free-market principles? Let’s define “fairness” according to two
standards: achieving administrative efficiency and pursuit of
individual and social equity. Administrative efficiency requires
streamlined bureaucracy, elimination of needless rules and
regulations, and cost savings. For economists in particular
equity is generally understood to be “equal treatment of
On the surface, both reform proposals appear to accomplish these
requirements. While the Flat Tax greatly reduces the power and
authority of the IRS, the Fair Tax eliminates it altogether.
In addition, both proposals appear to be somewhat equitable, at
least when compared to the current tax system, because
regardless of salary or wage level the same tax is applied to
all. However, both reform types contain a degree of
progressivity, where both shift the lion’s share of the tax
burden away from the lower-middle income and poor, requiring the
rich and wealthy to pay taxes on a greater share of their income
or on what they purchase.
both proposals largely fail to meet the second criterion:
promoting limited government and free market principles. For
example, both reform measures are touted as “revenue neutral,”
which means they do not reduce the amount of revenue available
for the federal government to spend. The Fair Tax website
emphasizes this point, stating that the Fair Tax plan provides
“dollar-for-dollar federal revenue neutrality.” In addition,
proponents even argue the Fair Tax is not “about cutting
spending or changing government benefits. It’s simply a plan to
change the way Americans fund their federal government.”
And Forbes even argues that his version of the Flat Tax will
increase federal revenue by some $11 billion, while “generating
$56 billion more in new government revenue…” and “an estimated
$6 trillion in additional assets would be created.”
Do we really want a tax reform system that either does not
decrease government spending or actually even increases it?!
reform of the current tax system is essential, Milton Friedman
advocated the need for additional steps. He argued that cutting
taxes and thus reducing the amount of revenue available to the
government is the critical point. Government spending accounts
for nearly 50 percent of total national income, including both
direct and indirect income. This is why Friedman was in favor of
some type of Tax and Spending Limitation Amendment be added to
the US Constitution. Such an amendment would be designed to
restrict total government spending and return any revenue in
excess of spending limits to the taxpayer.
fiscal welfare of the U.S. is to be salvaged, however, simply
switching to either the Fair Tax or Flat Tax system, although
necessary, is not the critical issue. The critical issue is not
tax reform only, but tax reform PLUS reduction in total amount
of government spending. Edward Crane contends that too much
dependence on “growing the economy” without “a focus on
individual freedom and restoration of constitutional government”
will only promote an “activist government,” regardless of which
party is in control.
both the Fair Tax proposal and Flat Tax reforms at least
partially shrink the size of the federal government through
reduction of or even elimination of the IRS and the many
thousands of pages of rules and regulations that accompany the
current tax code. However, if the amount of revenue remains the
same or higher than current levels (e.g. the federal government
budget is nearly $3 trillion dollars) and the estimated federal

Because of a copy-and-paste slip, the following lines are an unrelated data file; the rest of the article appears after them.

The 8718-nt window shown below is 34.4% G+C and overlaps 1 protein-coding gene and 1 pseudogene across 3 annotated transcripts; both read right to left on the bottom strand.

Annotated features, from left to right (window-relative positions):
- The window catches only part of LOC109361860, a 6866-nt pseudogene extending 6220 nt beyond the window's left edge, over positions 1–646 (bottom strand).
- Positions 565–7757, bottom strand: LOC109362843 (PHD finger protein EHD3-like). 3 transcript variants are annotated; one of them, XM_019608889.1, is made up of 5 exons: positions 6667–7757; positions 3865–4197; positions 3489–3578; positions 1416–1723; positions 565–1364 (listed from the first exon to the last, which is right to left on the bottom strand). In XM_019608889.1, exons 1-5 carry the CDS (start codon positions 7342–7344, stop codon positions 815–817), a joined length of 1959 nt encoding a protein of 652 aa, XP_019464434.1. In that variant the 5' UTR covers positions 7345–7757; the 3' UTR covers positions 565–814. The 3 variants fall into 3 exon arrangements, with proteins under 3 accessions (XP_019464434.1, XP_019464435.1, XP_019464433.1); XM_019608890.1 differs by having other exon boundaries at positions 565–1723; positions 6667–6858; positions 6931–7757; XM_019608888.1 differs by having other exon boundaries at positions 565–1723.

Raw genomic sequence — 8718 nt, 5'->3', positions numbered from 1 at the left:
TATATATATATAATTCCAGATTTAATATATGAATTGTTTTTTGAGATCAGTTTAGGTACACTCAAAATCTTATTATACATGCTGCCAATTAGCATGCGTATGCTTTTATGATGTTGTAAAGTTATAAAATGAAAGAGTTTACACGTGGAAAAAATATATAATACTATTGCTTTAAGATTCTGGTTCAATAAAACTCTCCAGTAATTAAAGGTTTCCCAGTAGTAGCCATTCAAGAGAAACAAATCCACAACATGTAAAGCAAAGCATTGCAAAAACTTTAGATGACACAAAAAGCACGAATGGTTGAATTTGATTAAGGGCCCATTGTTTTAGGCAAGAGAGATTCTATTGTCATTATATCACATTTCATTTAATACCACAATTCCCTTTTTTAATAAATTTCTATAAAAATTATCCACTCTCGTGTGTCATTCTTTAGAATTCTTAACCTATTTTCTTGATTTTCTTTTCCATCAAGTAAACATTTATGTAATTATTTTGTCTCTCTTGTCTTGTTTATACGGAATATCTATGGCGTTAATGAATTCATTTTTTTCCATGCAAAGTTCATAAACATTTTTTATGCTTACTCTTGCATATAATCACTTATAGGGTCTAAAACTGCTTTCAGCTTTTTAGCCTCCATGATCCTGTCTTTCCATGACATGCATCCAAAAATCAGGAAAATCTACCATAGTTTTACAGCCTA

budget debt and future fiscal commitments amount to almost $60
trillion, then simply reforming the current tax system without
attending to the critical need to reduce the size and impact of
federal government is only addressing part of the problem.
Stephen M. King is Research Vice-President at Public Interest
expressed herein are those of the author and not necessarily
those of Public Interest Institute or Tax Education Foundation.
They are brought to you in the interest of a better-informed
Several working papers detail NTU’s position on tax
reform. See Ryan Kool, “The Flat Tax: A Worthy
Competitor in the Global Economic Game,” NTUF Policy
Paper #157, 13 September 2005, accessed at
11 July 2008; Erica J. Pagel, “Revolutionary Reform: The
Transition to a National Retail Sales Tax,” NTUF Policy
Paper #120, 10 September 1999, accessed at
11 July 2008 ; Eric V. Schlecht and Jared Adams, “Tax
Reform: Challenges and Possibilities,” NTUF Policy Paper
#107, 3 February 1999, accessed at
11 July 2008.
“One Simple Rate,” The Wall Street Journal, 21
August 2005, accessed at
www.opinionjournal.com/forms, on 7 July 2008. See
also his book Flat Tax Revolution: Using a Postcard
to Abolish the IRS (Washington, DC: Regnery Press,
Consumption taxes are not new. Alexander Hamilton
referred to them in The Federalist Papers, #21.
Value-added tax, or VAT, which is popular in many
European countries and has been in existence for several
years, is also a form of consumption tax. See Al Ehrbar,
“Consumption Tax,” The Concise Encyclopedia of
Economics, accessed at
8 July 2008. See Alan Greenspan’s favorable opinion for
consumption tax replacing the current tax system in
“Greenspan: Consumption Tax Could Help Economy,” 3 March
2005, accessed at
www.foxnews.com on 7 July 2008.
For an overview of the FairTax proposal see the
Americans For Fair Taxation website (www.fairtax.org).
See also Laurence J. Kotlikoff, “Why the FairTax Will
Work: A Response to Bartlett,” Tax Notes, 4
February 2008: 1-7, for a detailed defense of the
Neal Boortz and John Linder, The FairTax Book: Saying
Goodbye to the Income Tax and the IRS (New York, NY:
Harper Collins, 2005): 74, 75.
Forbes, “One Simple Rate,” 21 August 2005.
Daniel J. Mitchell, “A Brief Guide to the Flat Tax,”
Backgrounder, 7 July 2005 (Washington, DC: The
Heritage Foundation): 1-7.
Robert E. Hall and Alvin Rabushka, The Flat Tax,
2nd edition (Stanford, CA: Stanford
University Press, 1995): 84, 87.
“Simple, Fair, and Pro-Growth,” 5 November 2005: 208.
Laurence M. Vance, “Flat Tax Folly,” accessed at
http://mises.org/story/2112 on 8 July 2008. Sheldon
D. Pollack, The Failure of U.S. Tax Policy: Revenue
and Politics (University Park, PA: The Pennsylvania
State University Press, 1996): 279-288.
Hall and Rabushka, p. 26.
See table titled “How does the FairTax compare?”
www.fairtax.org on 7 July 2008.
Boortz and Linder, 2005, p. 76.
See Forbes, The Wall Street Journal, 21 August
“The Republican Congress in Historical Context,” The
Republican Revolution Ten Years Later: Smaller
Government or Business as Usual? Edited by Chris
Edwards and John Samples (Washington, DC: CATO
Institute, 2005): 17-22.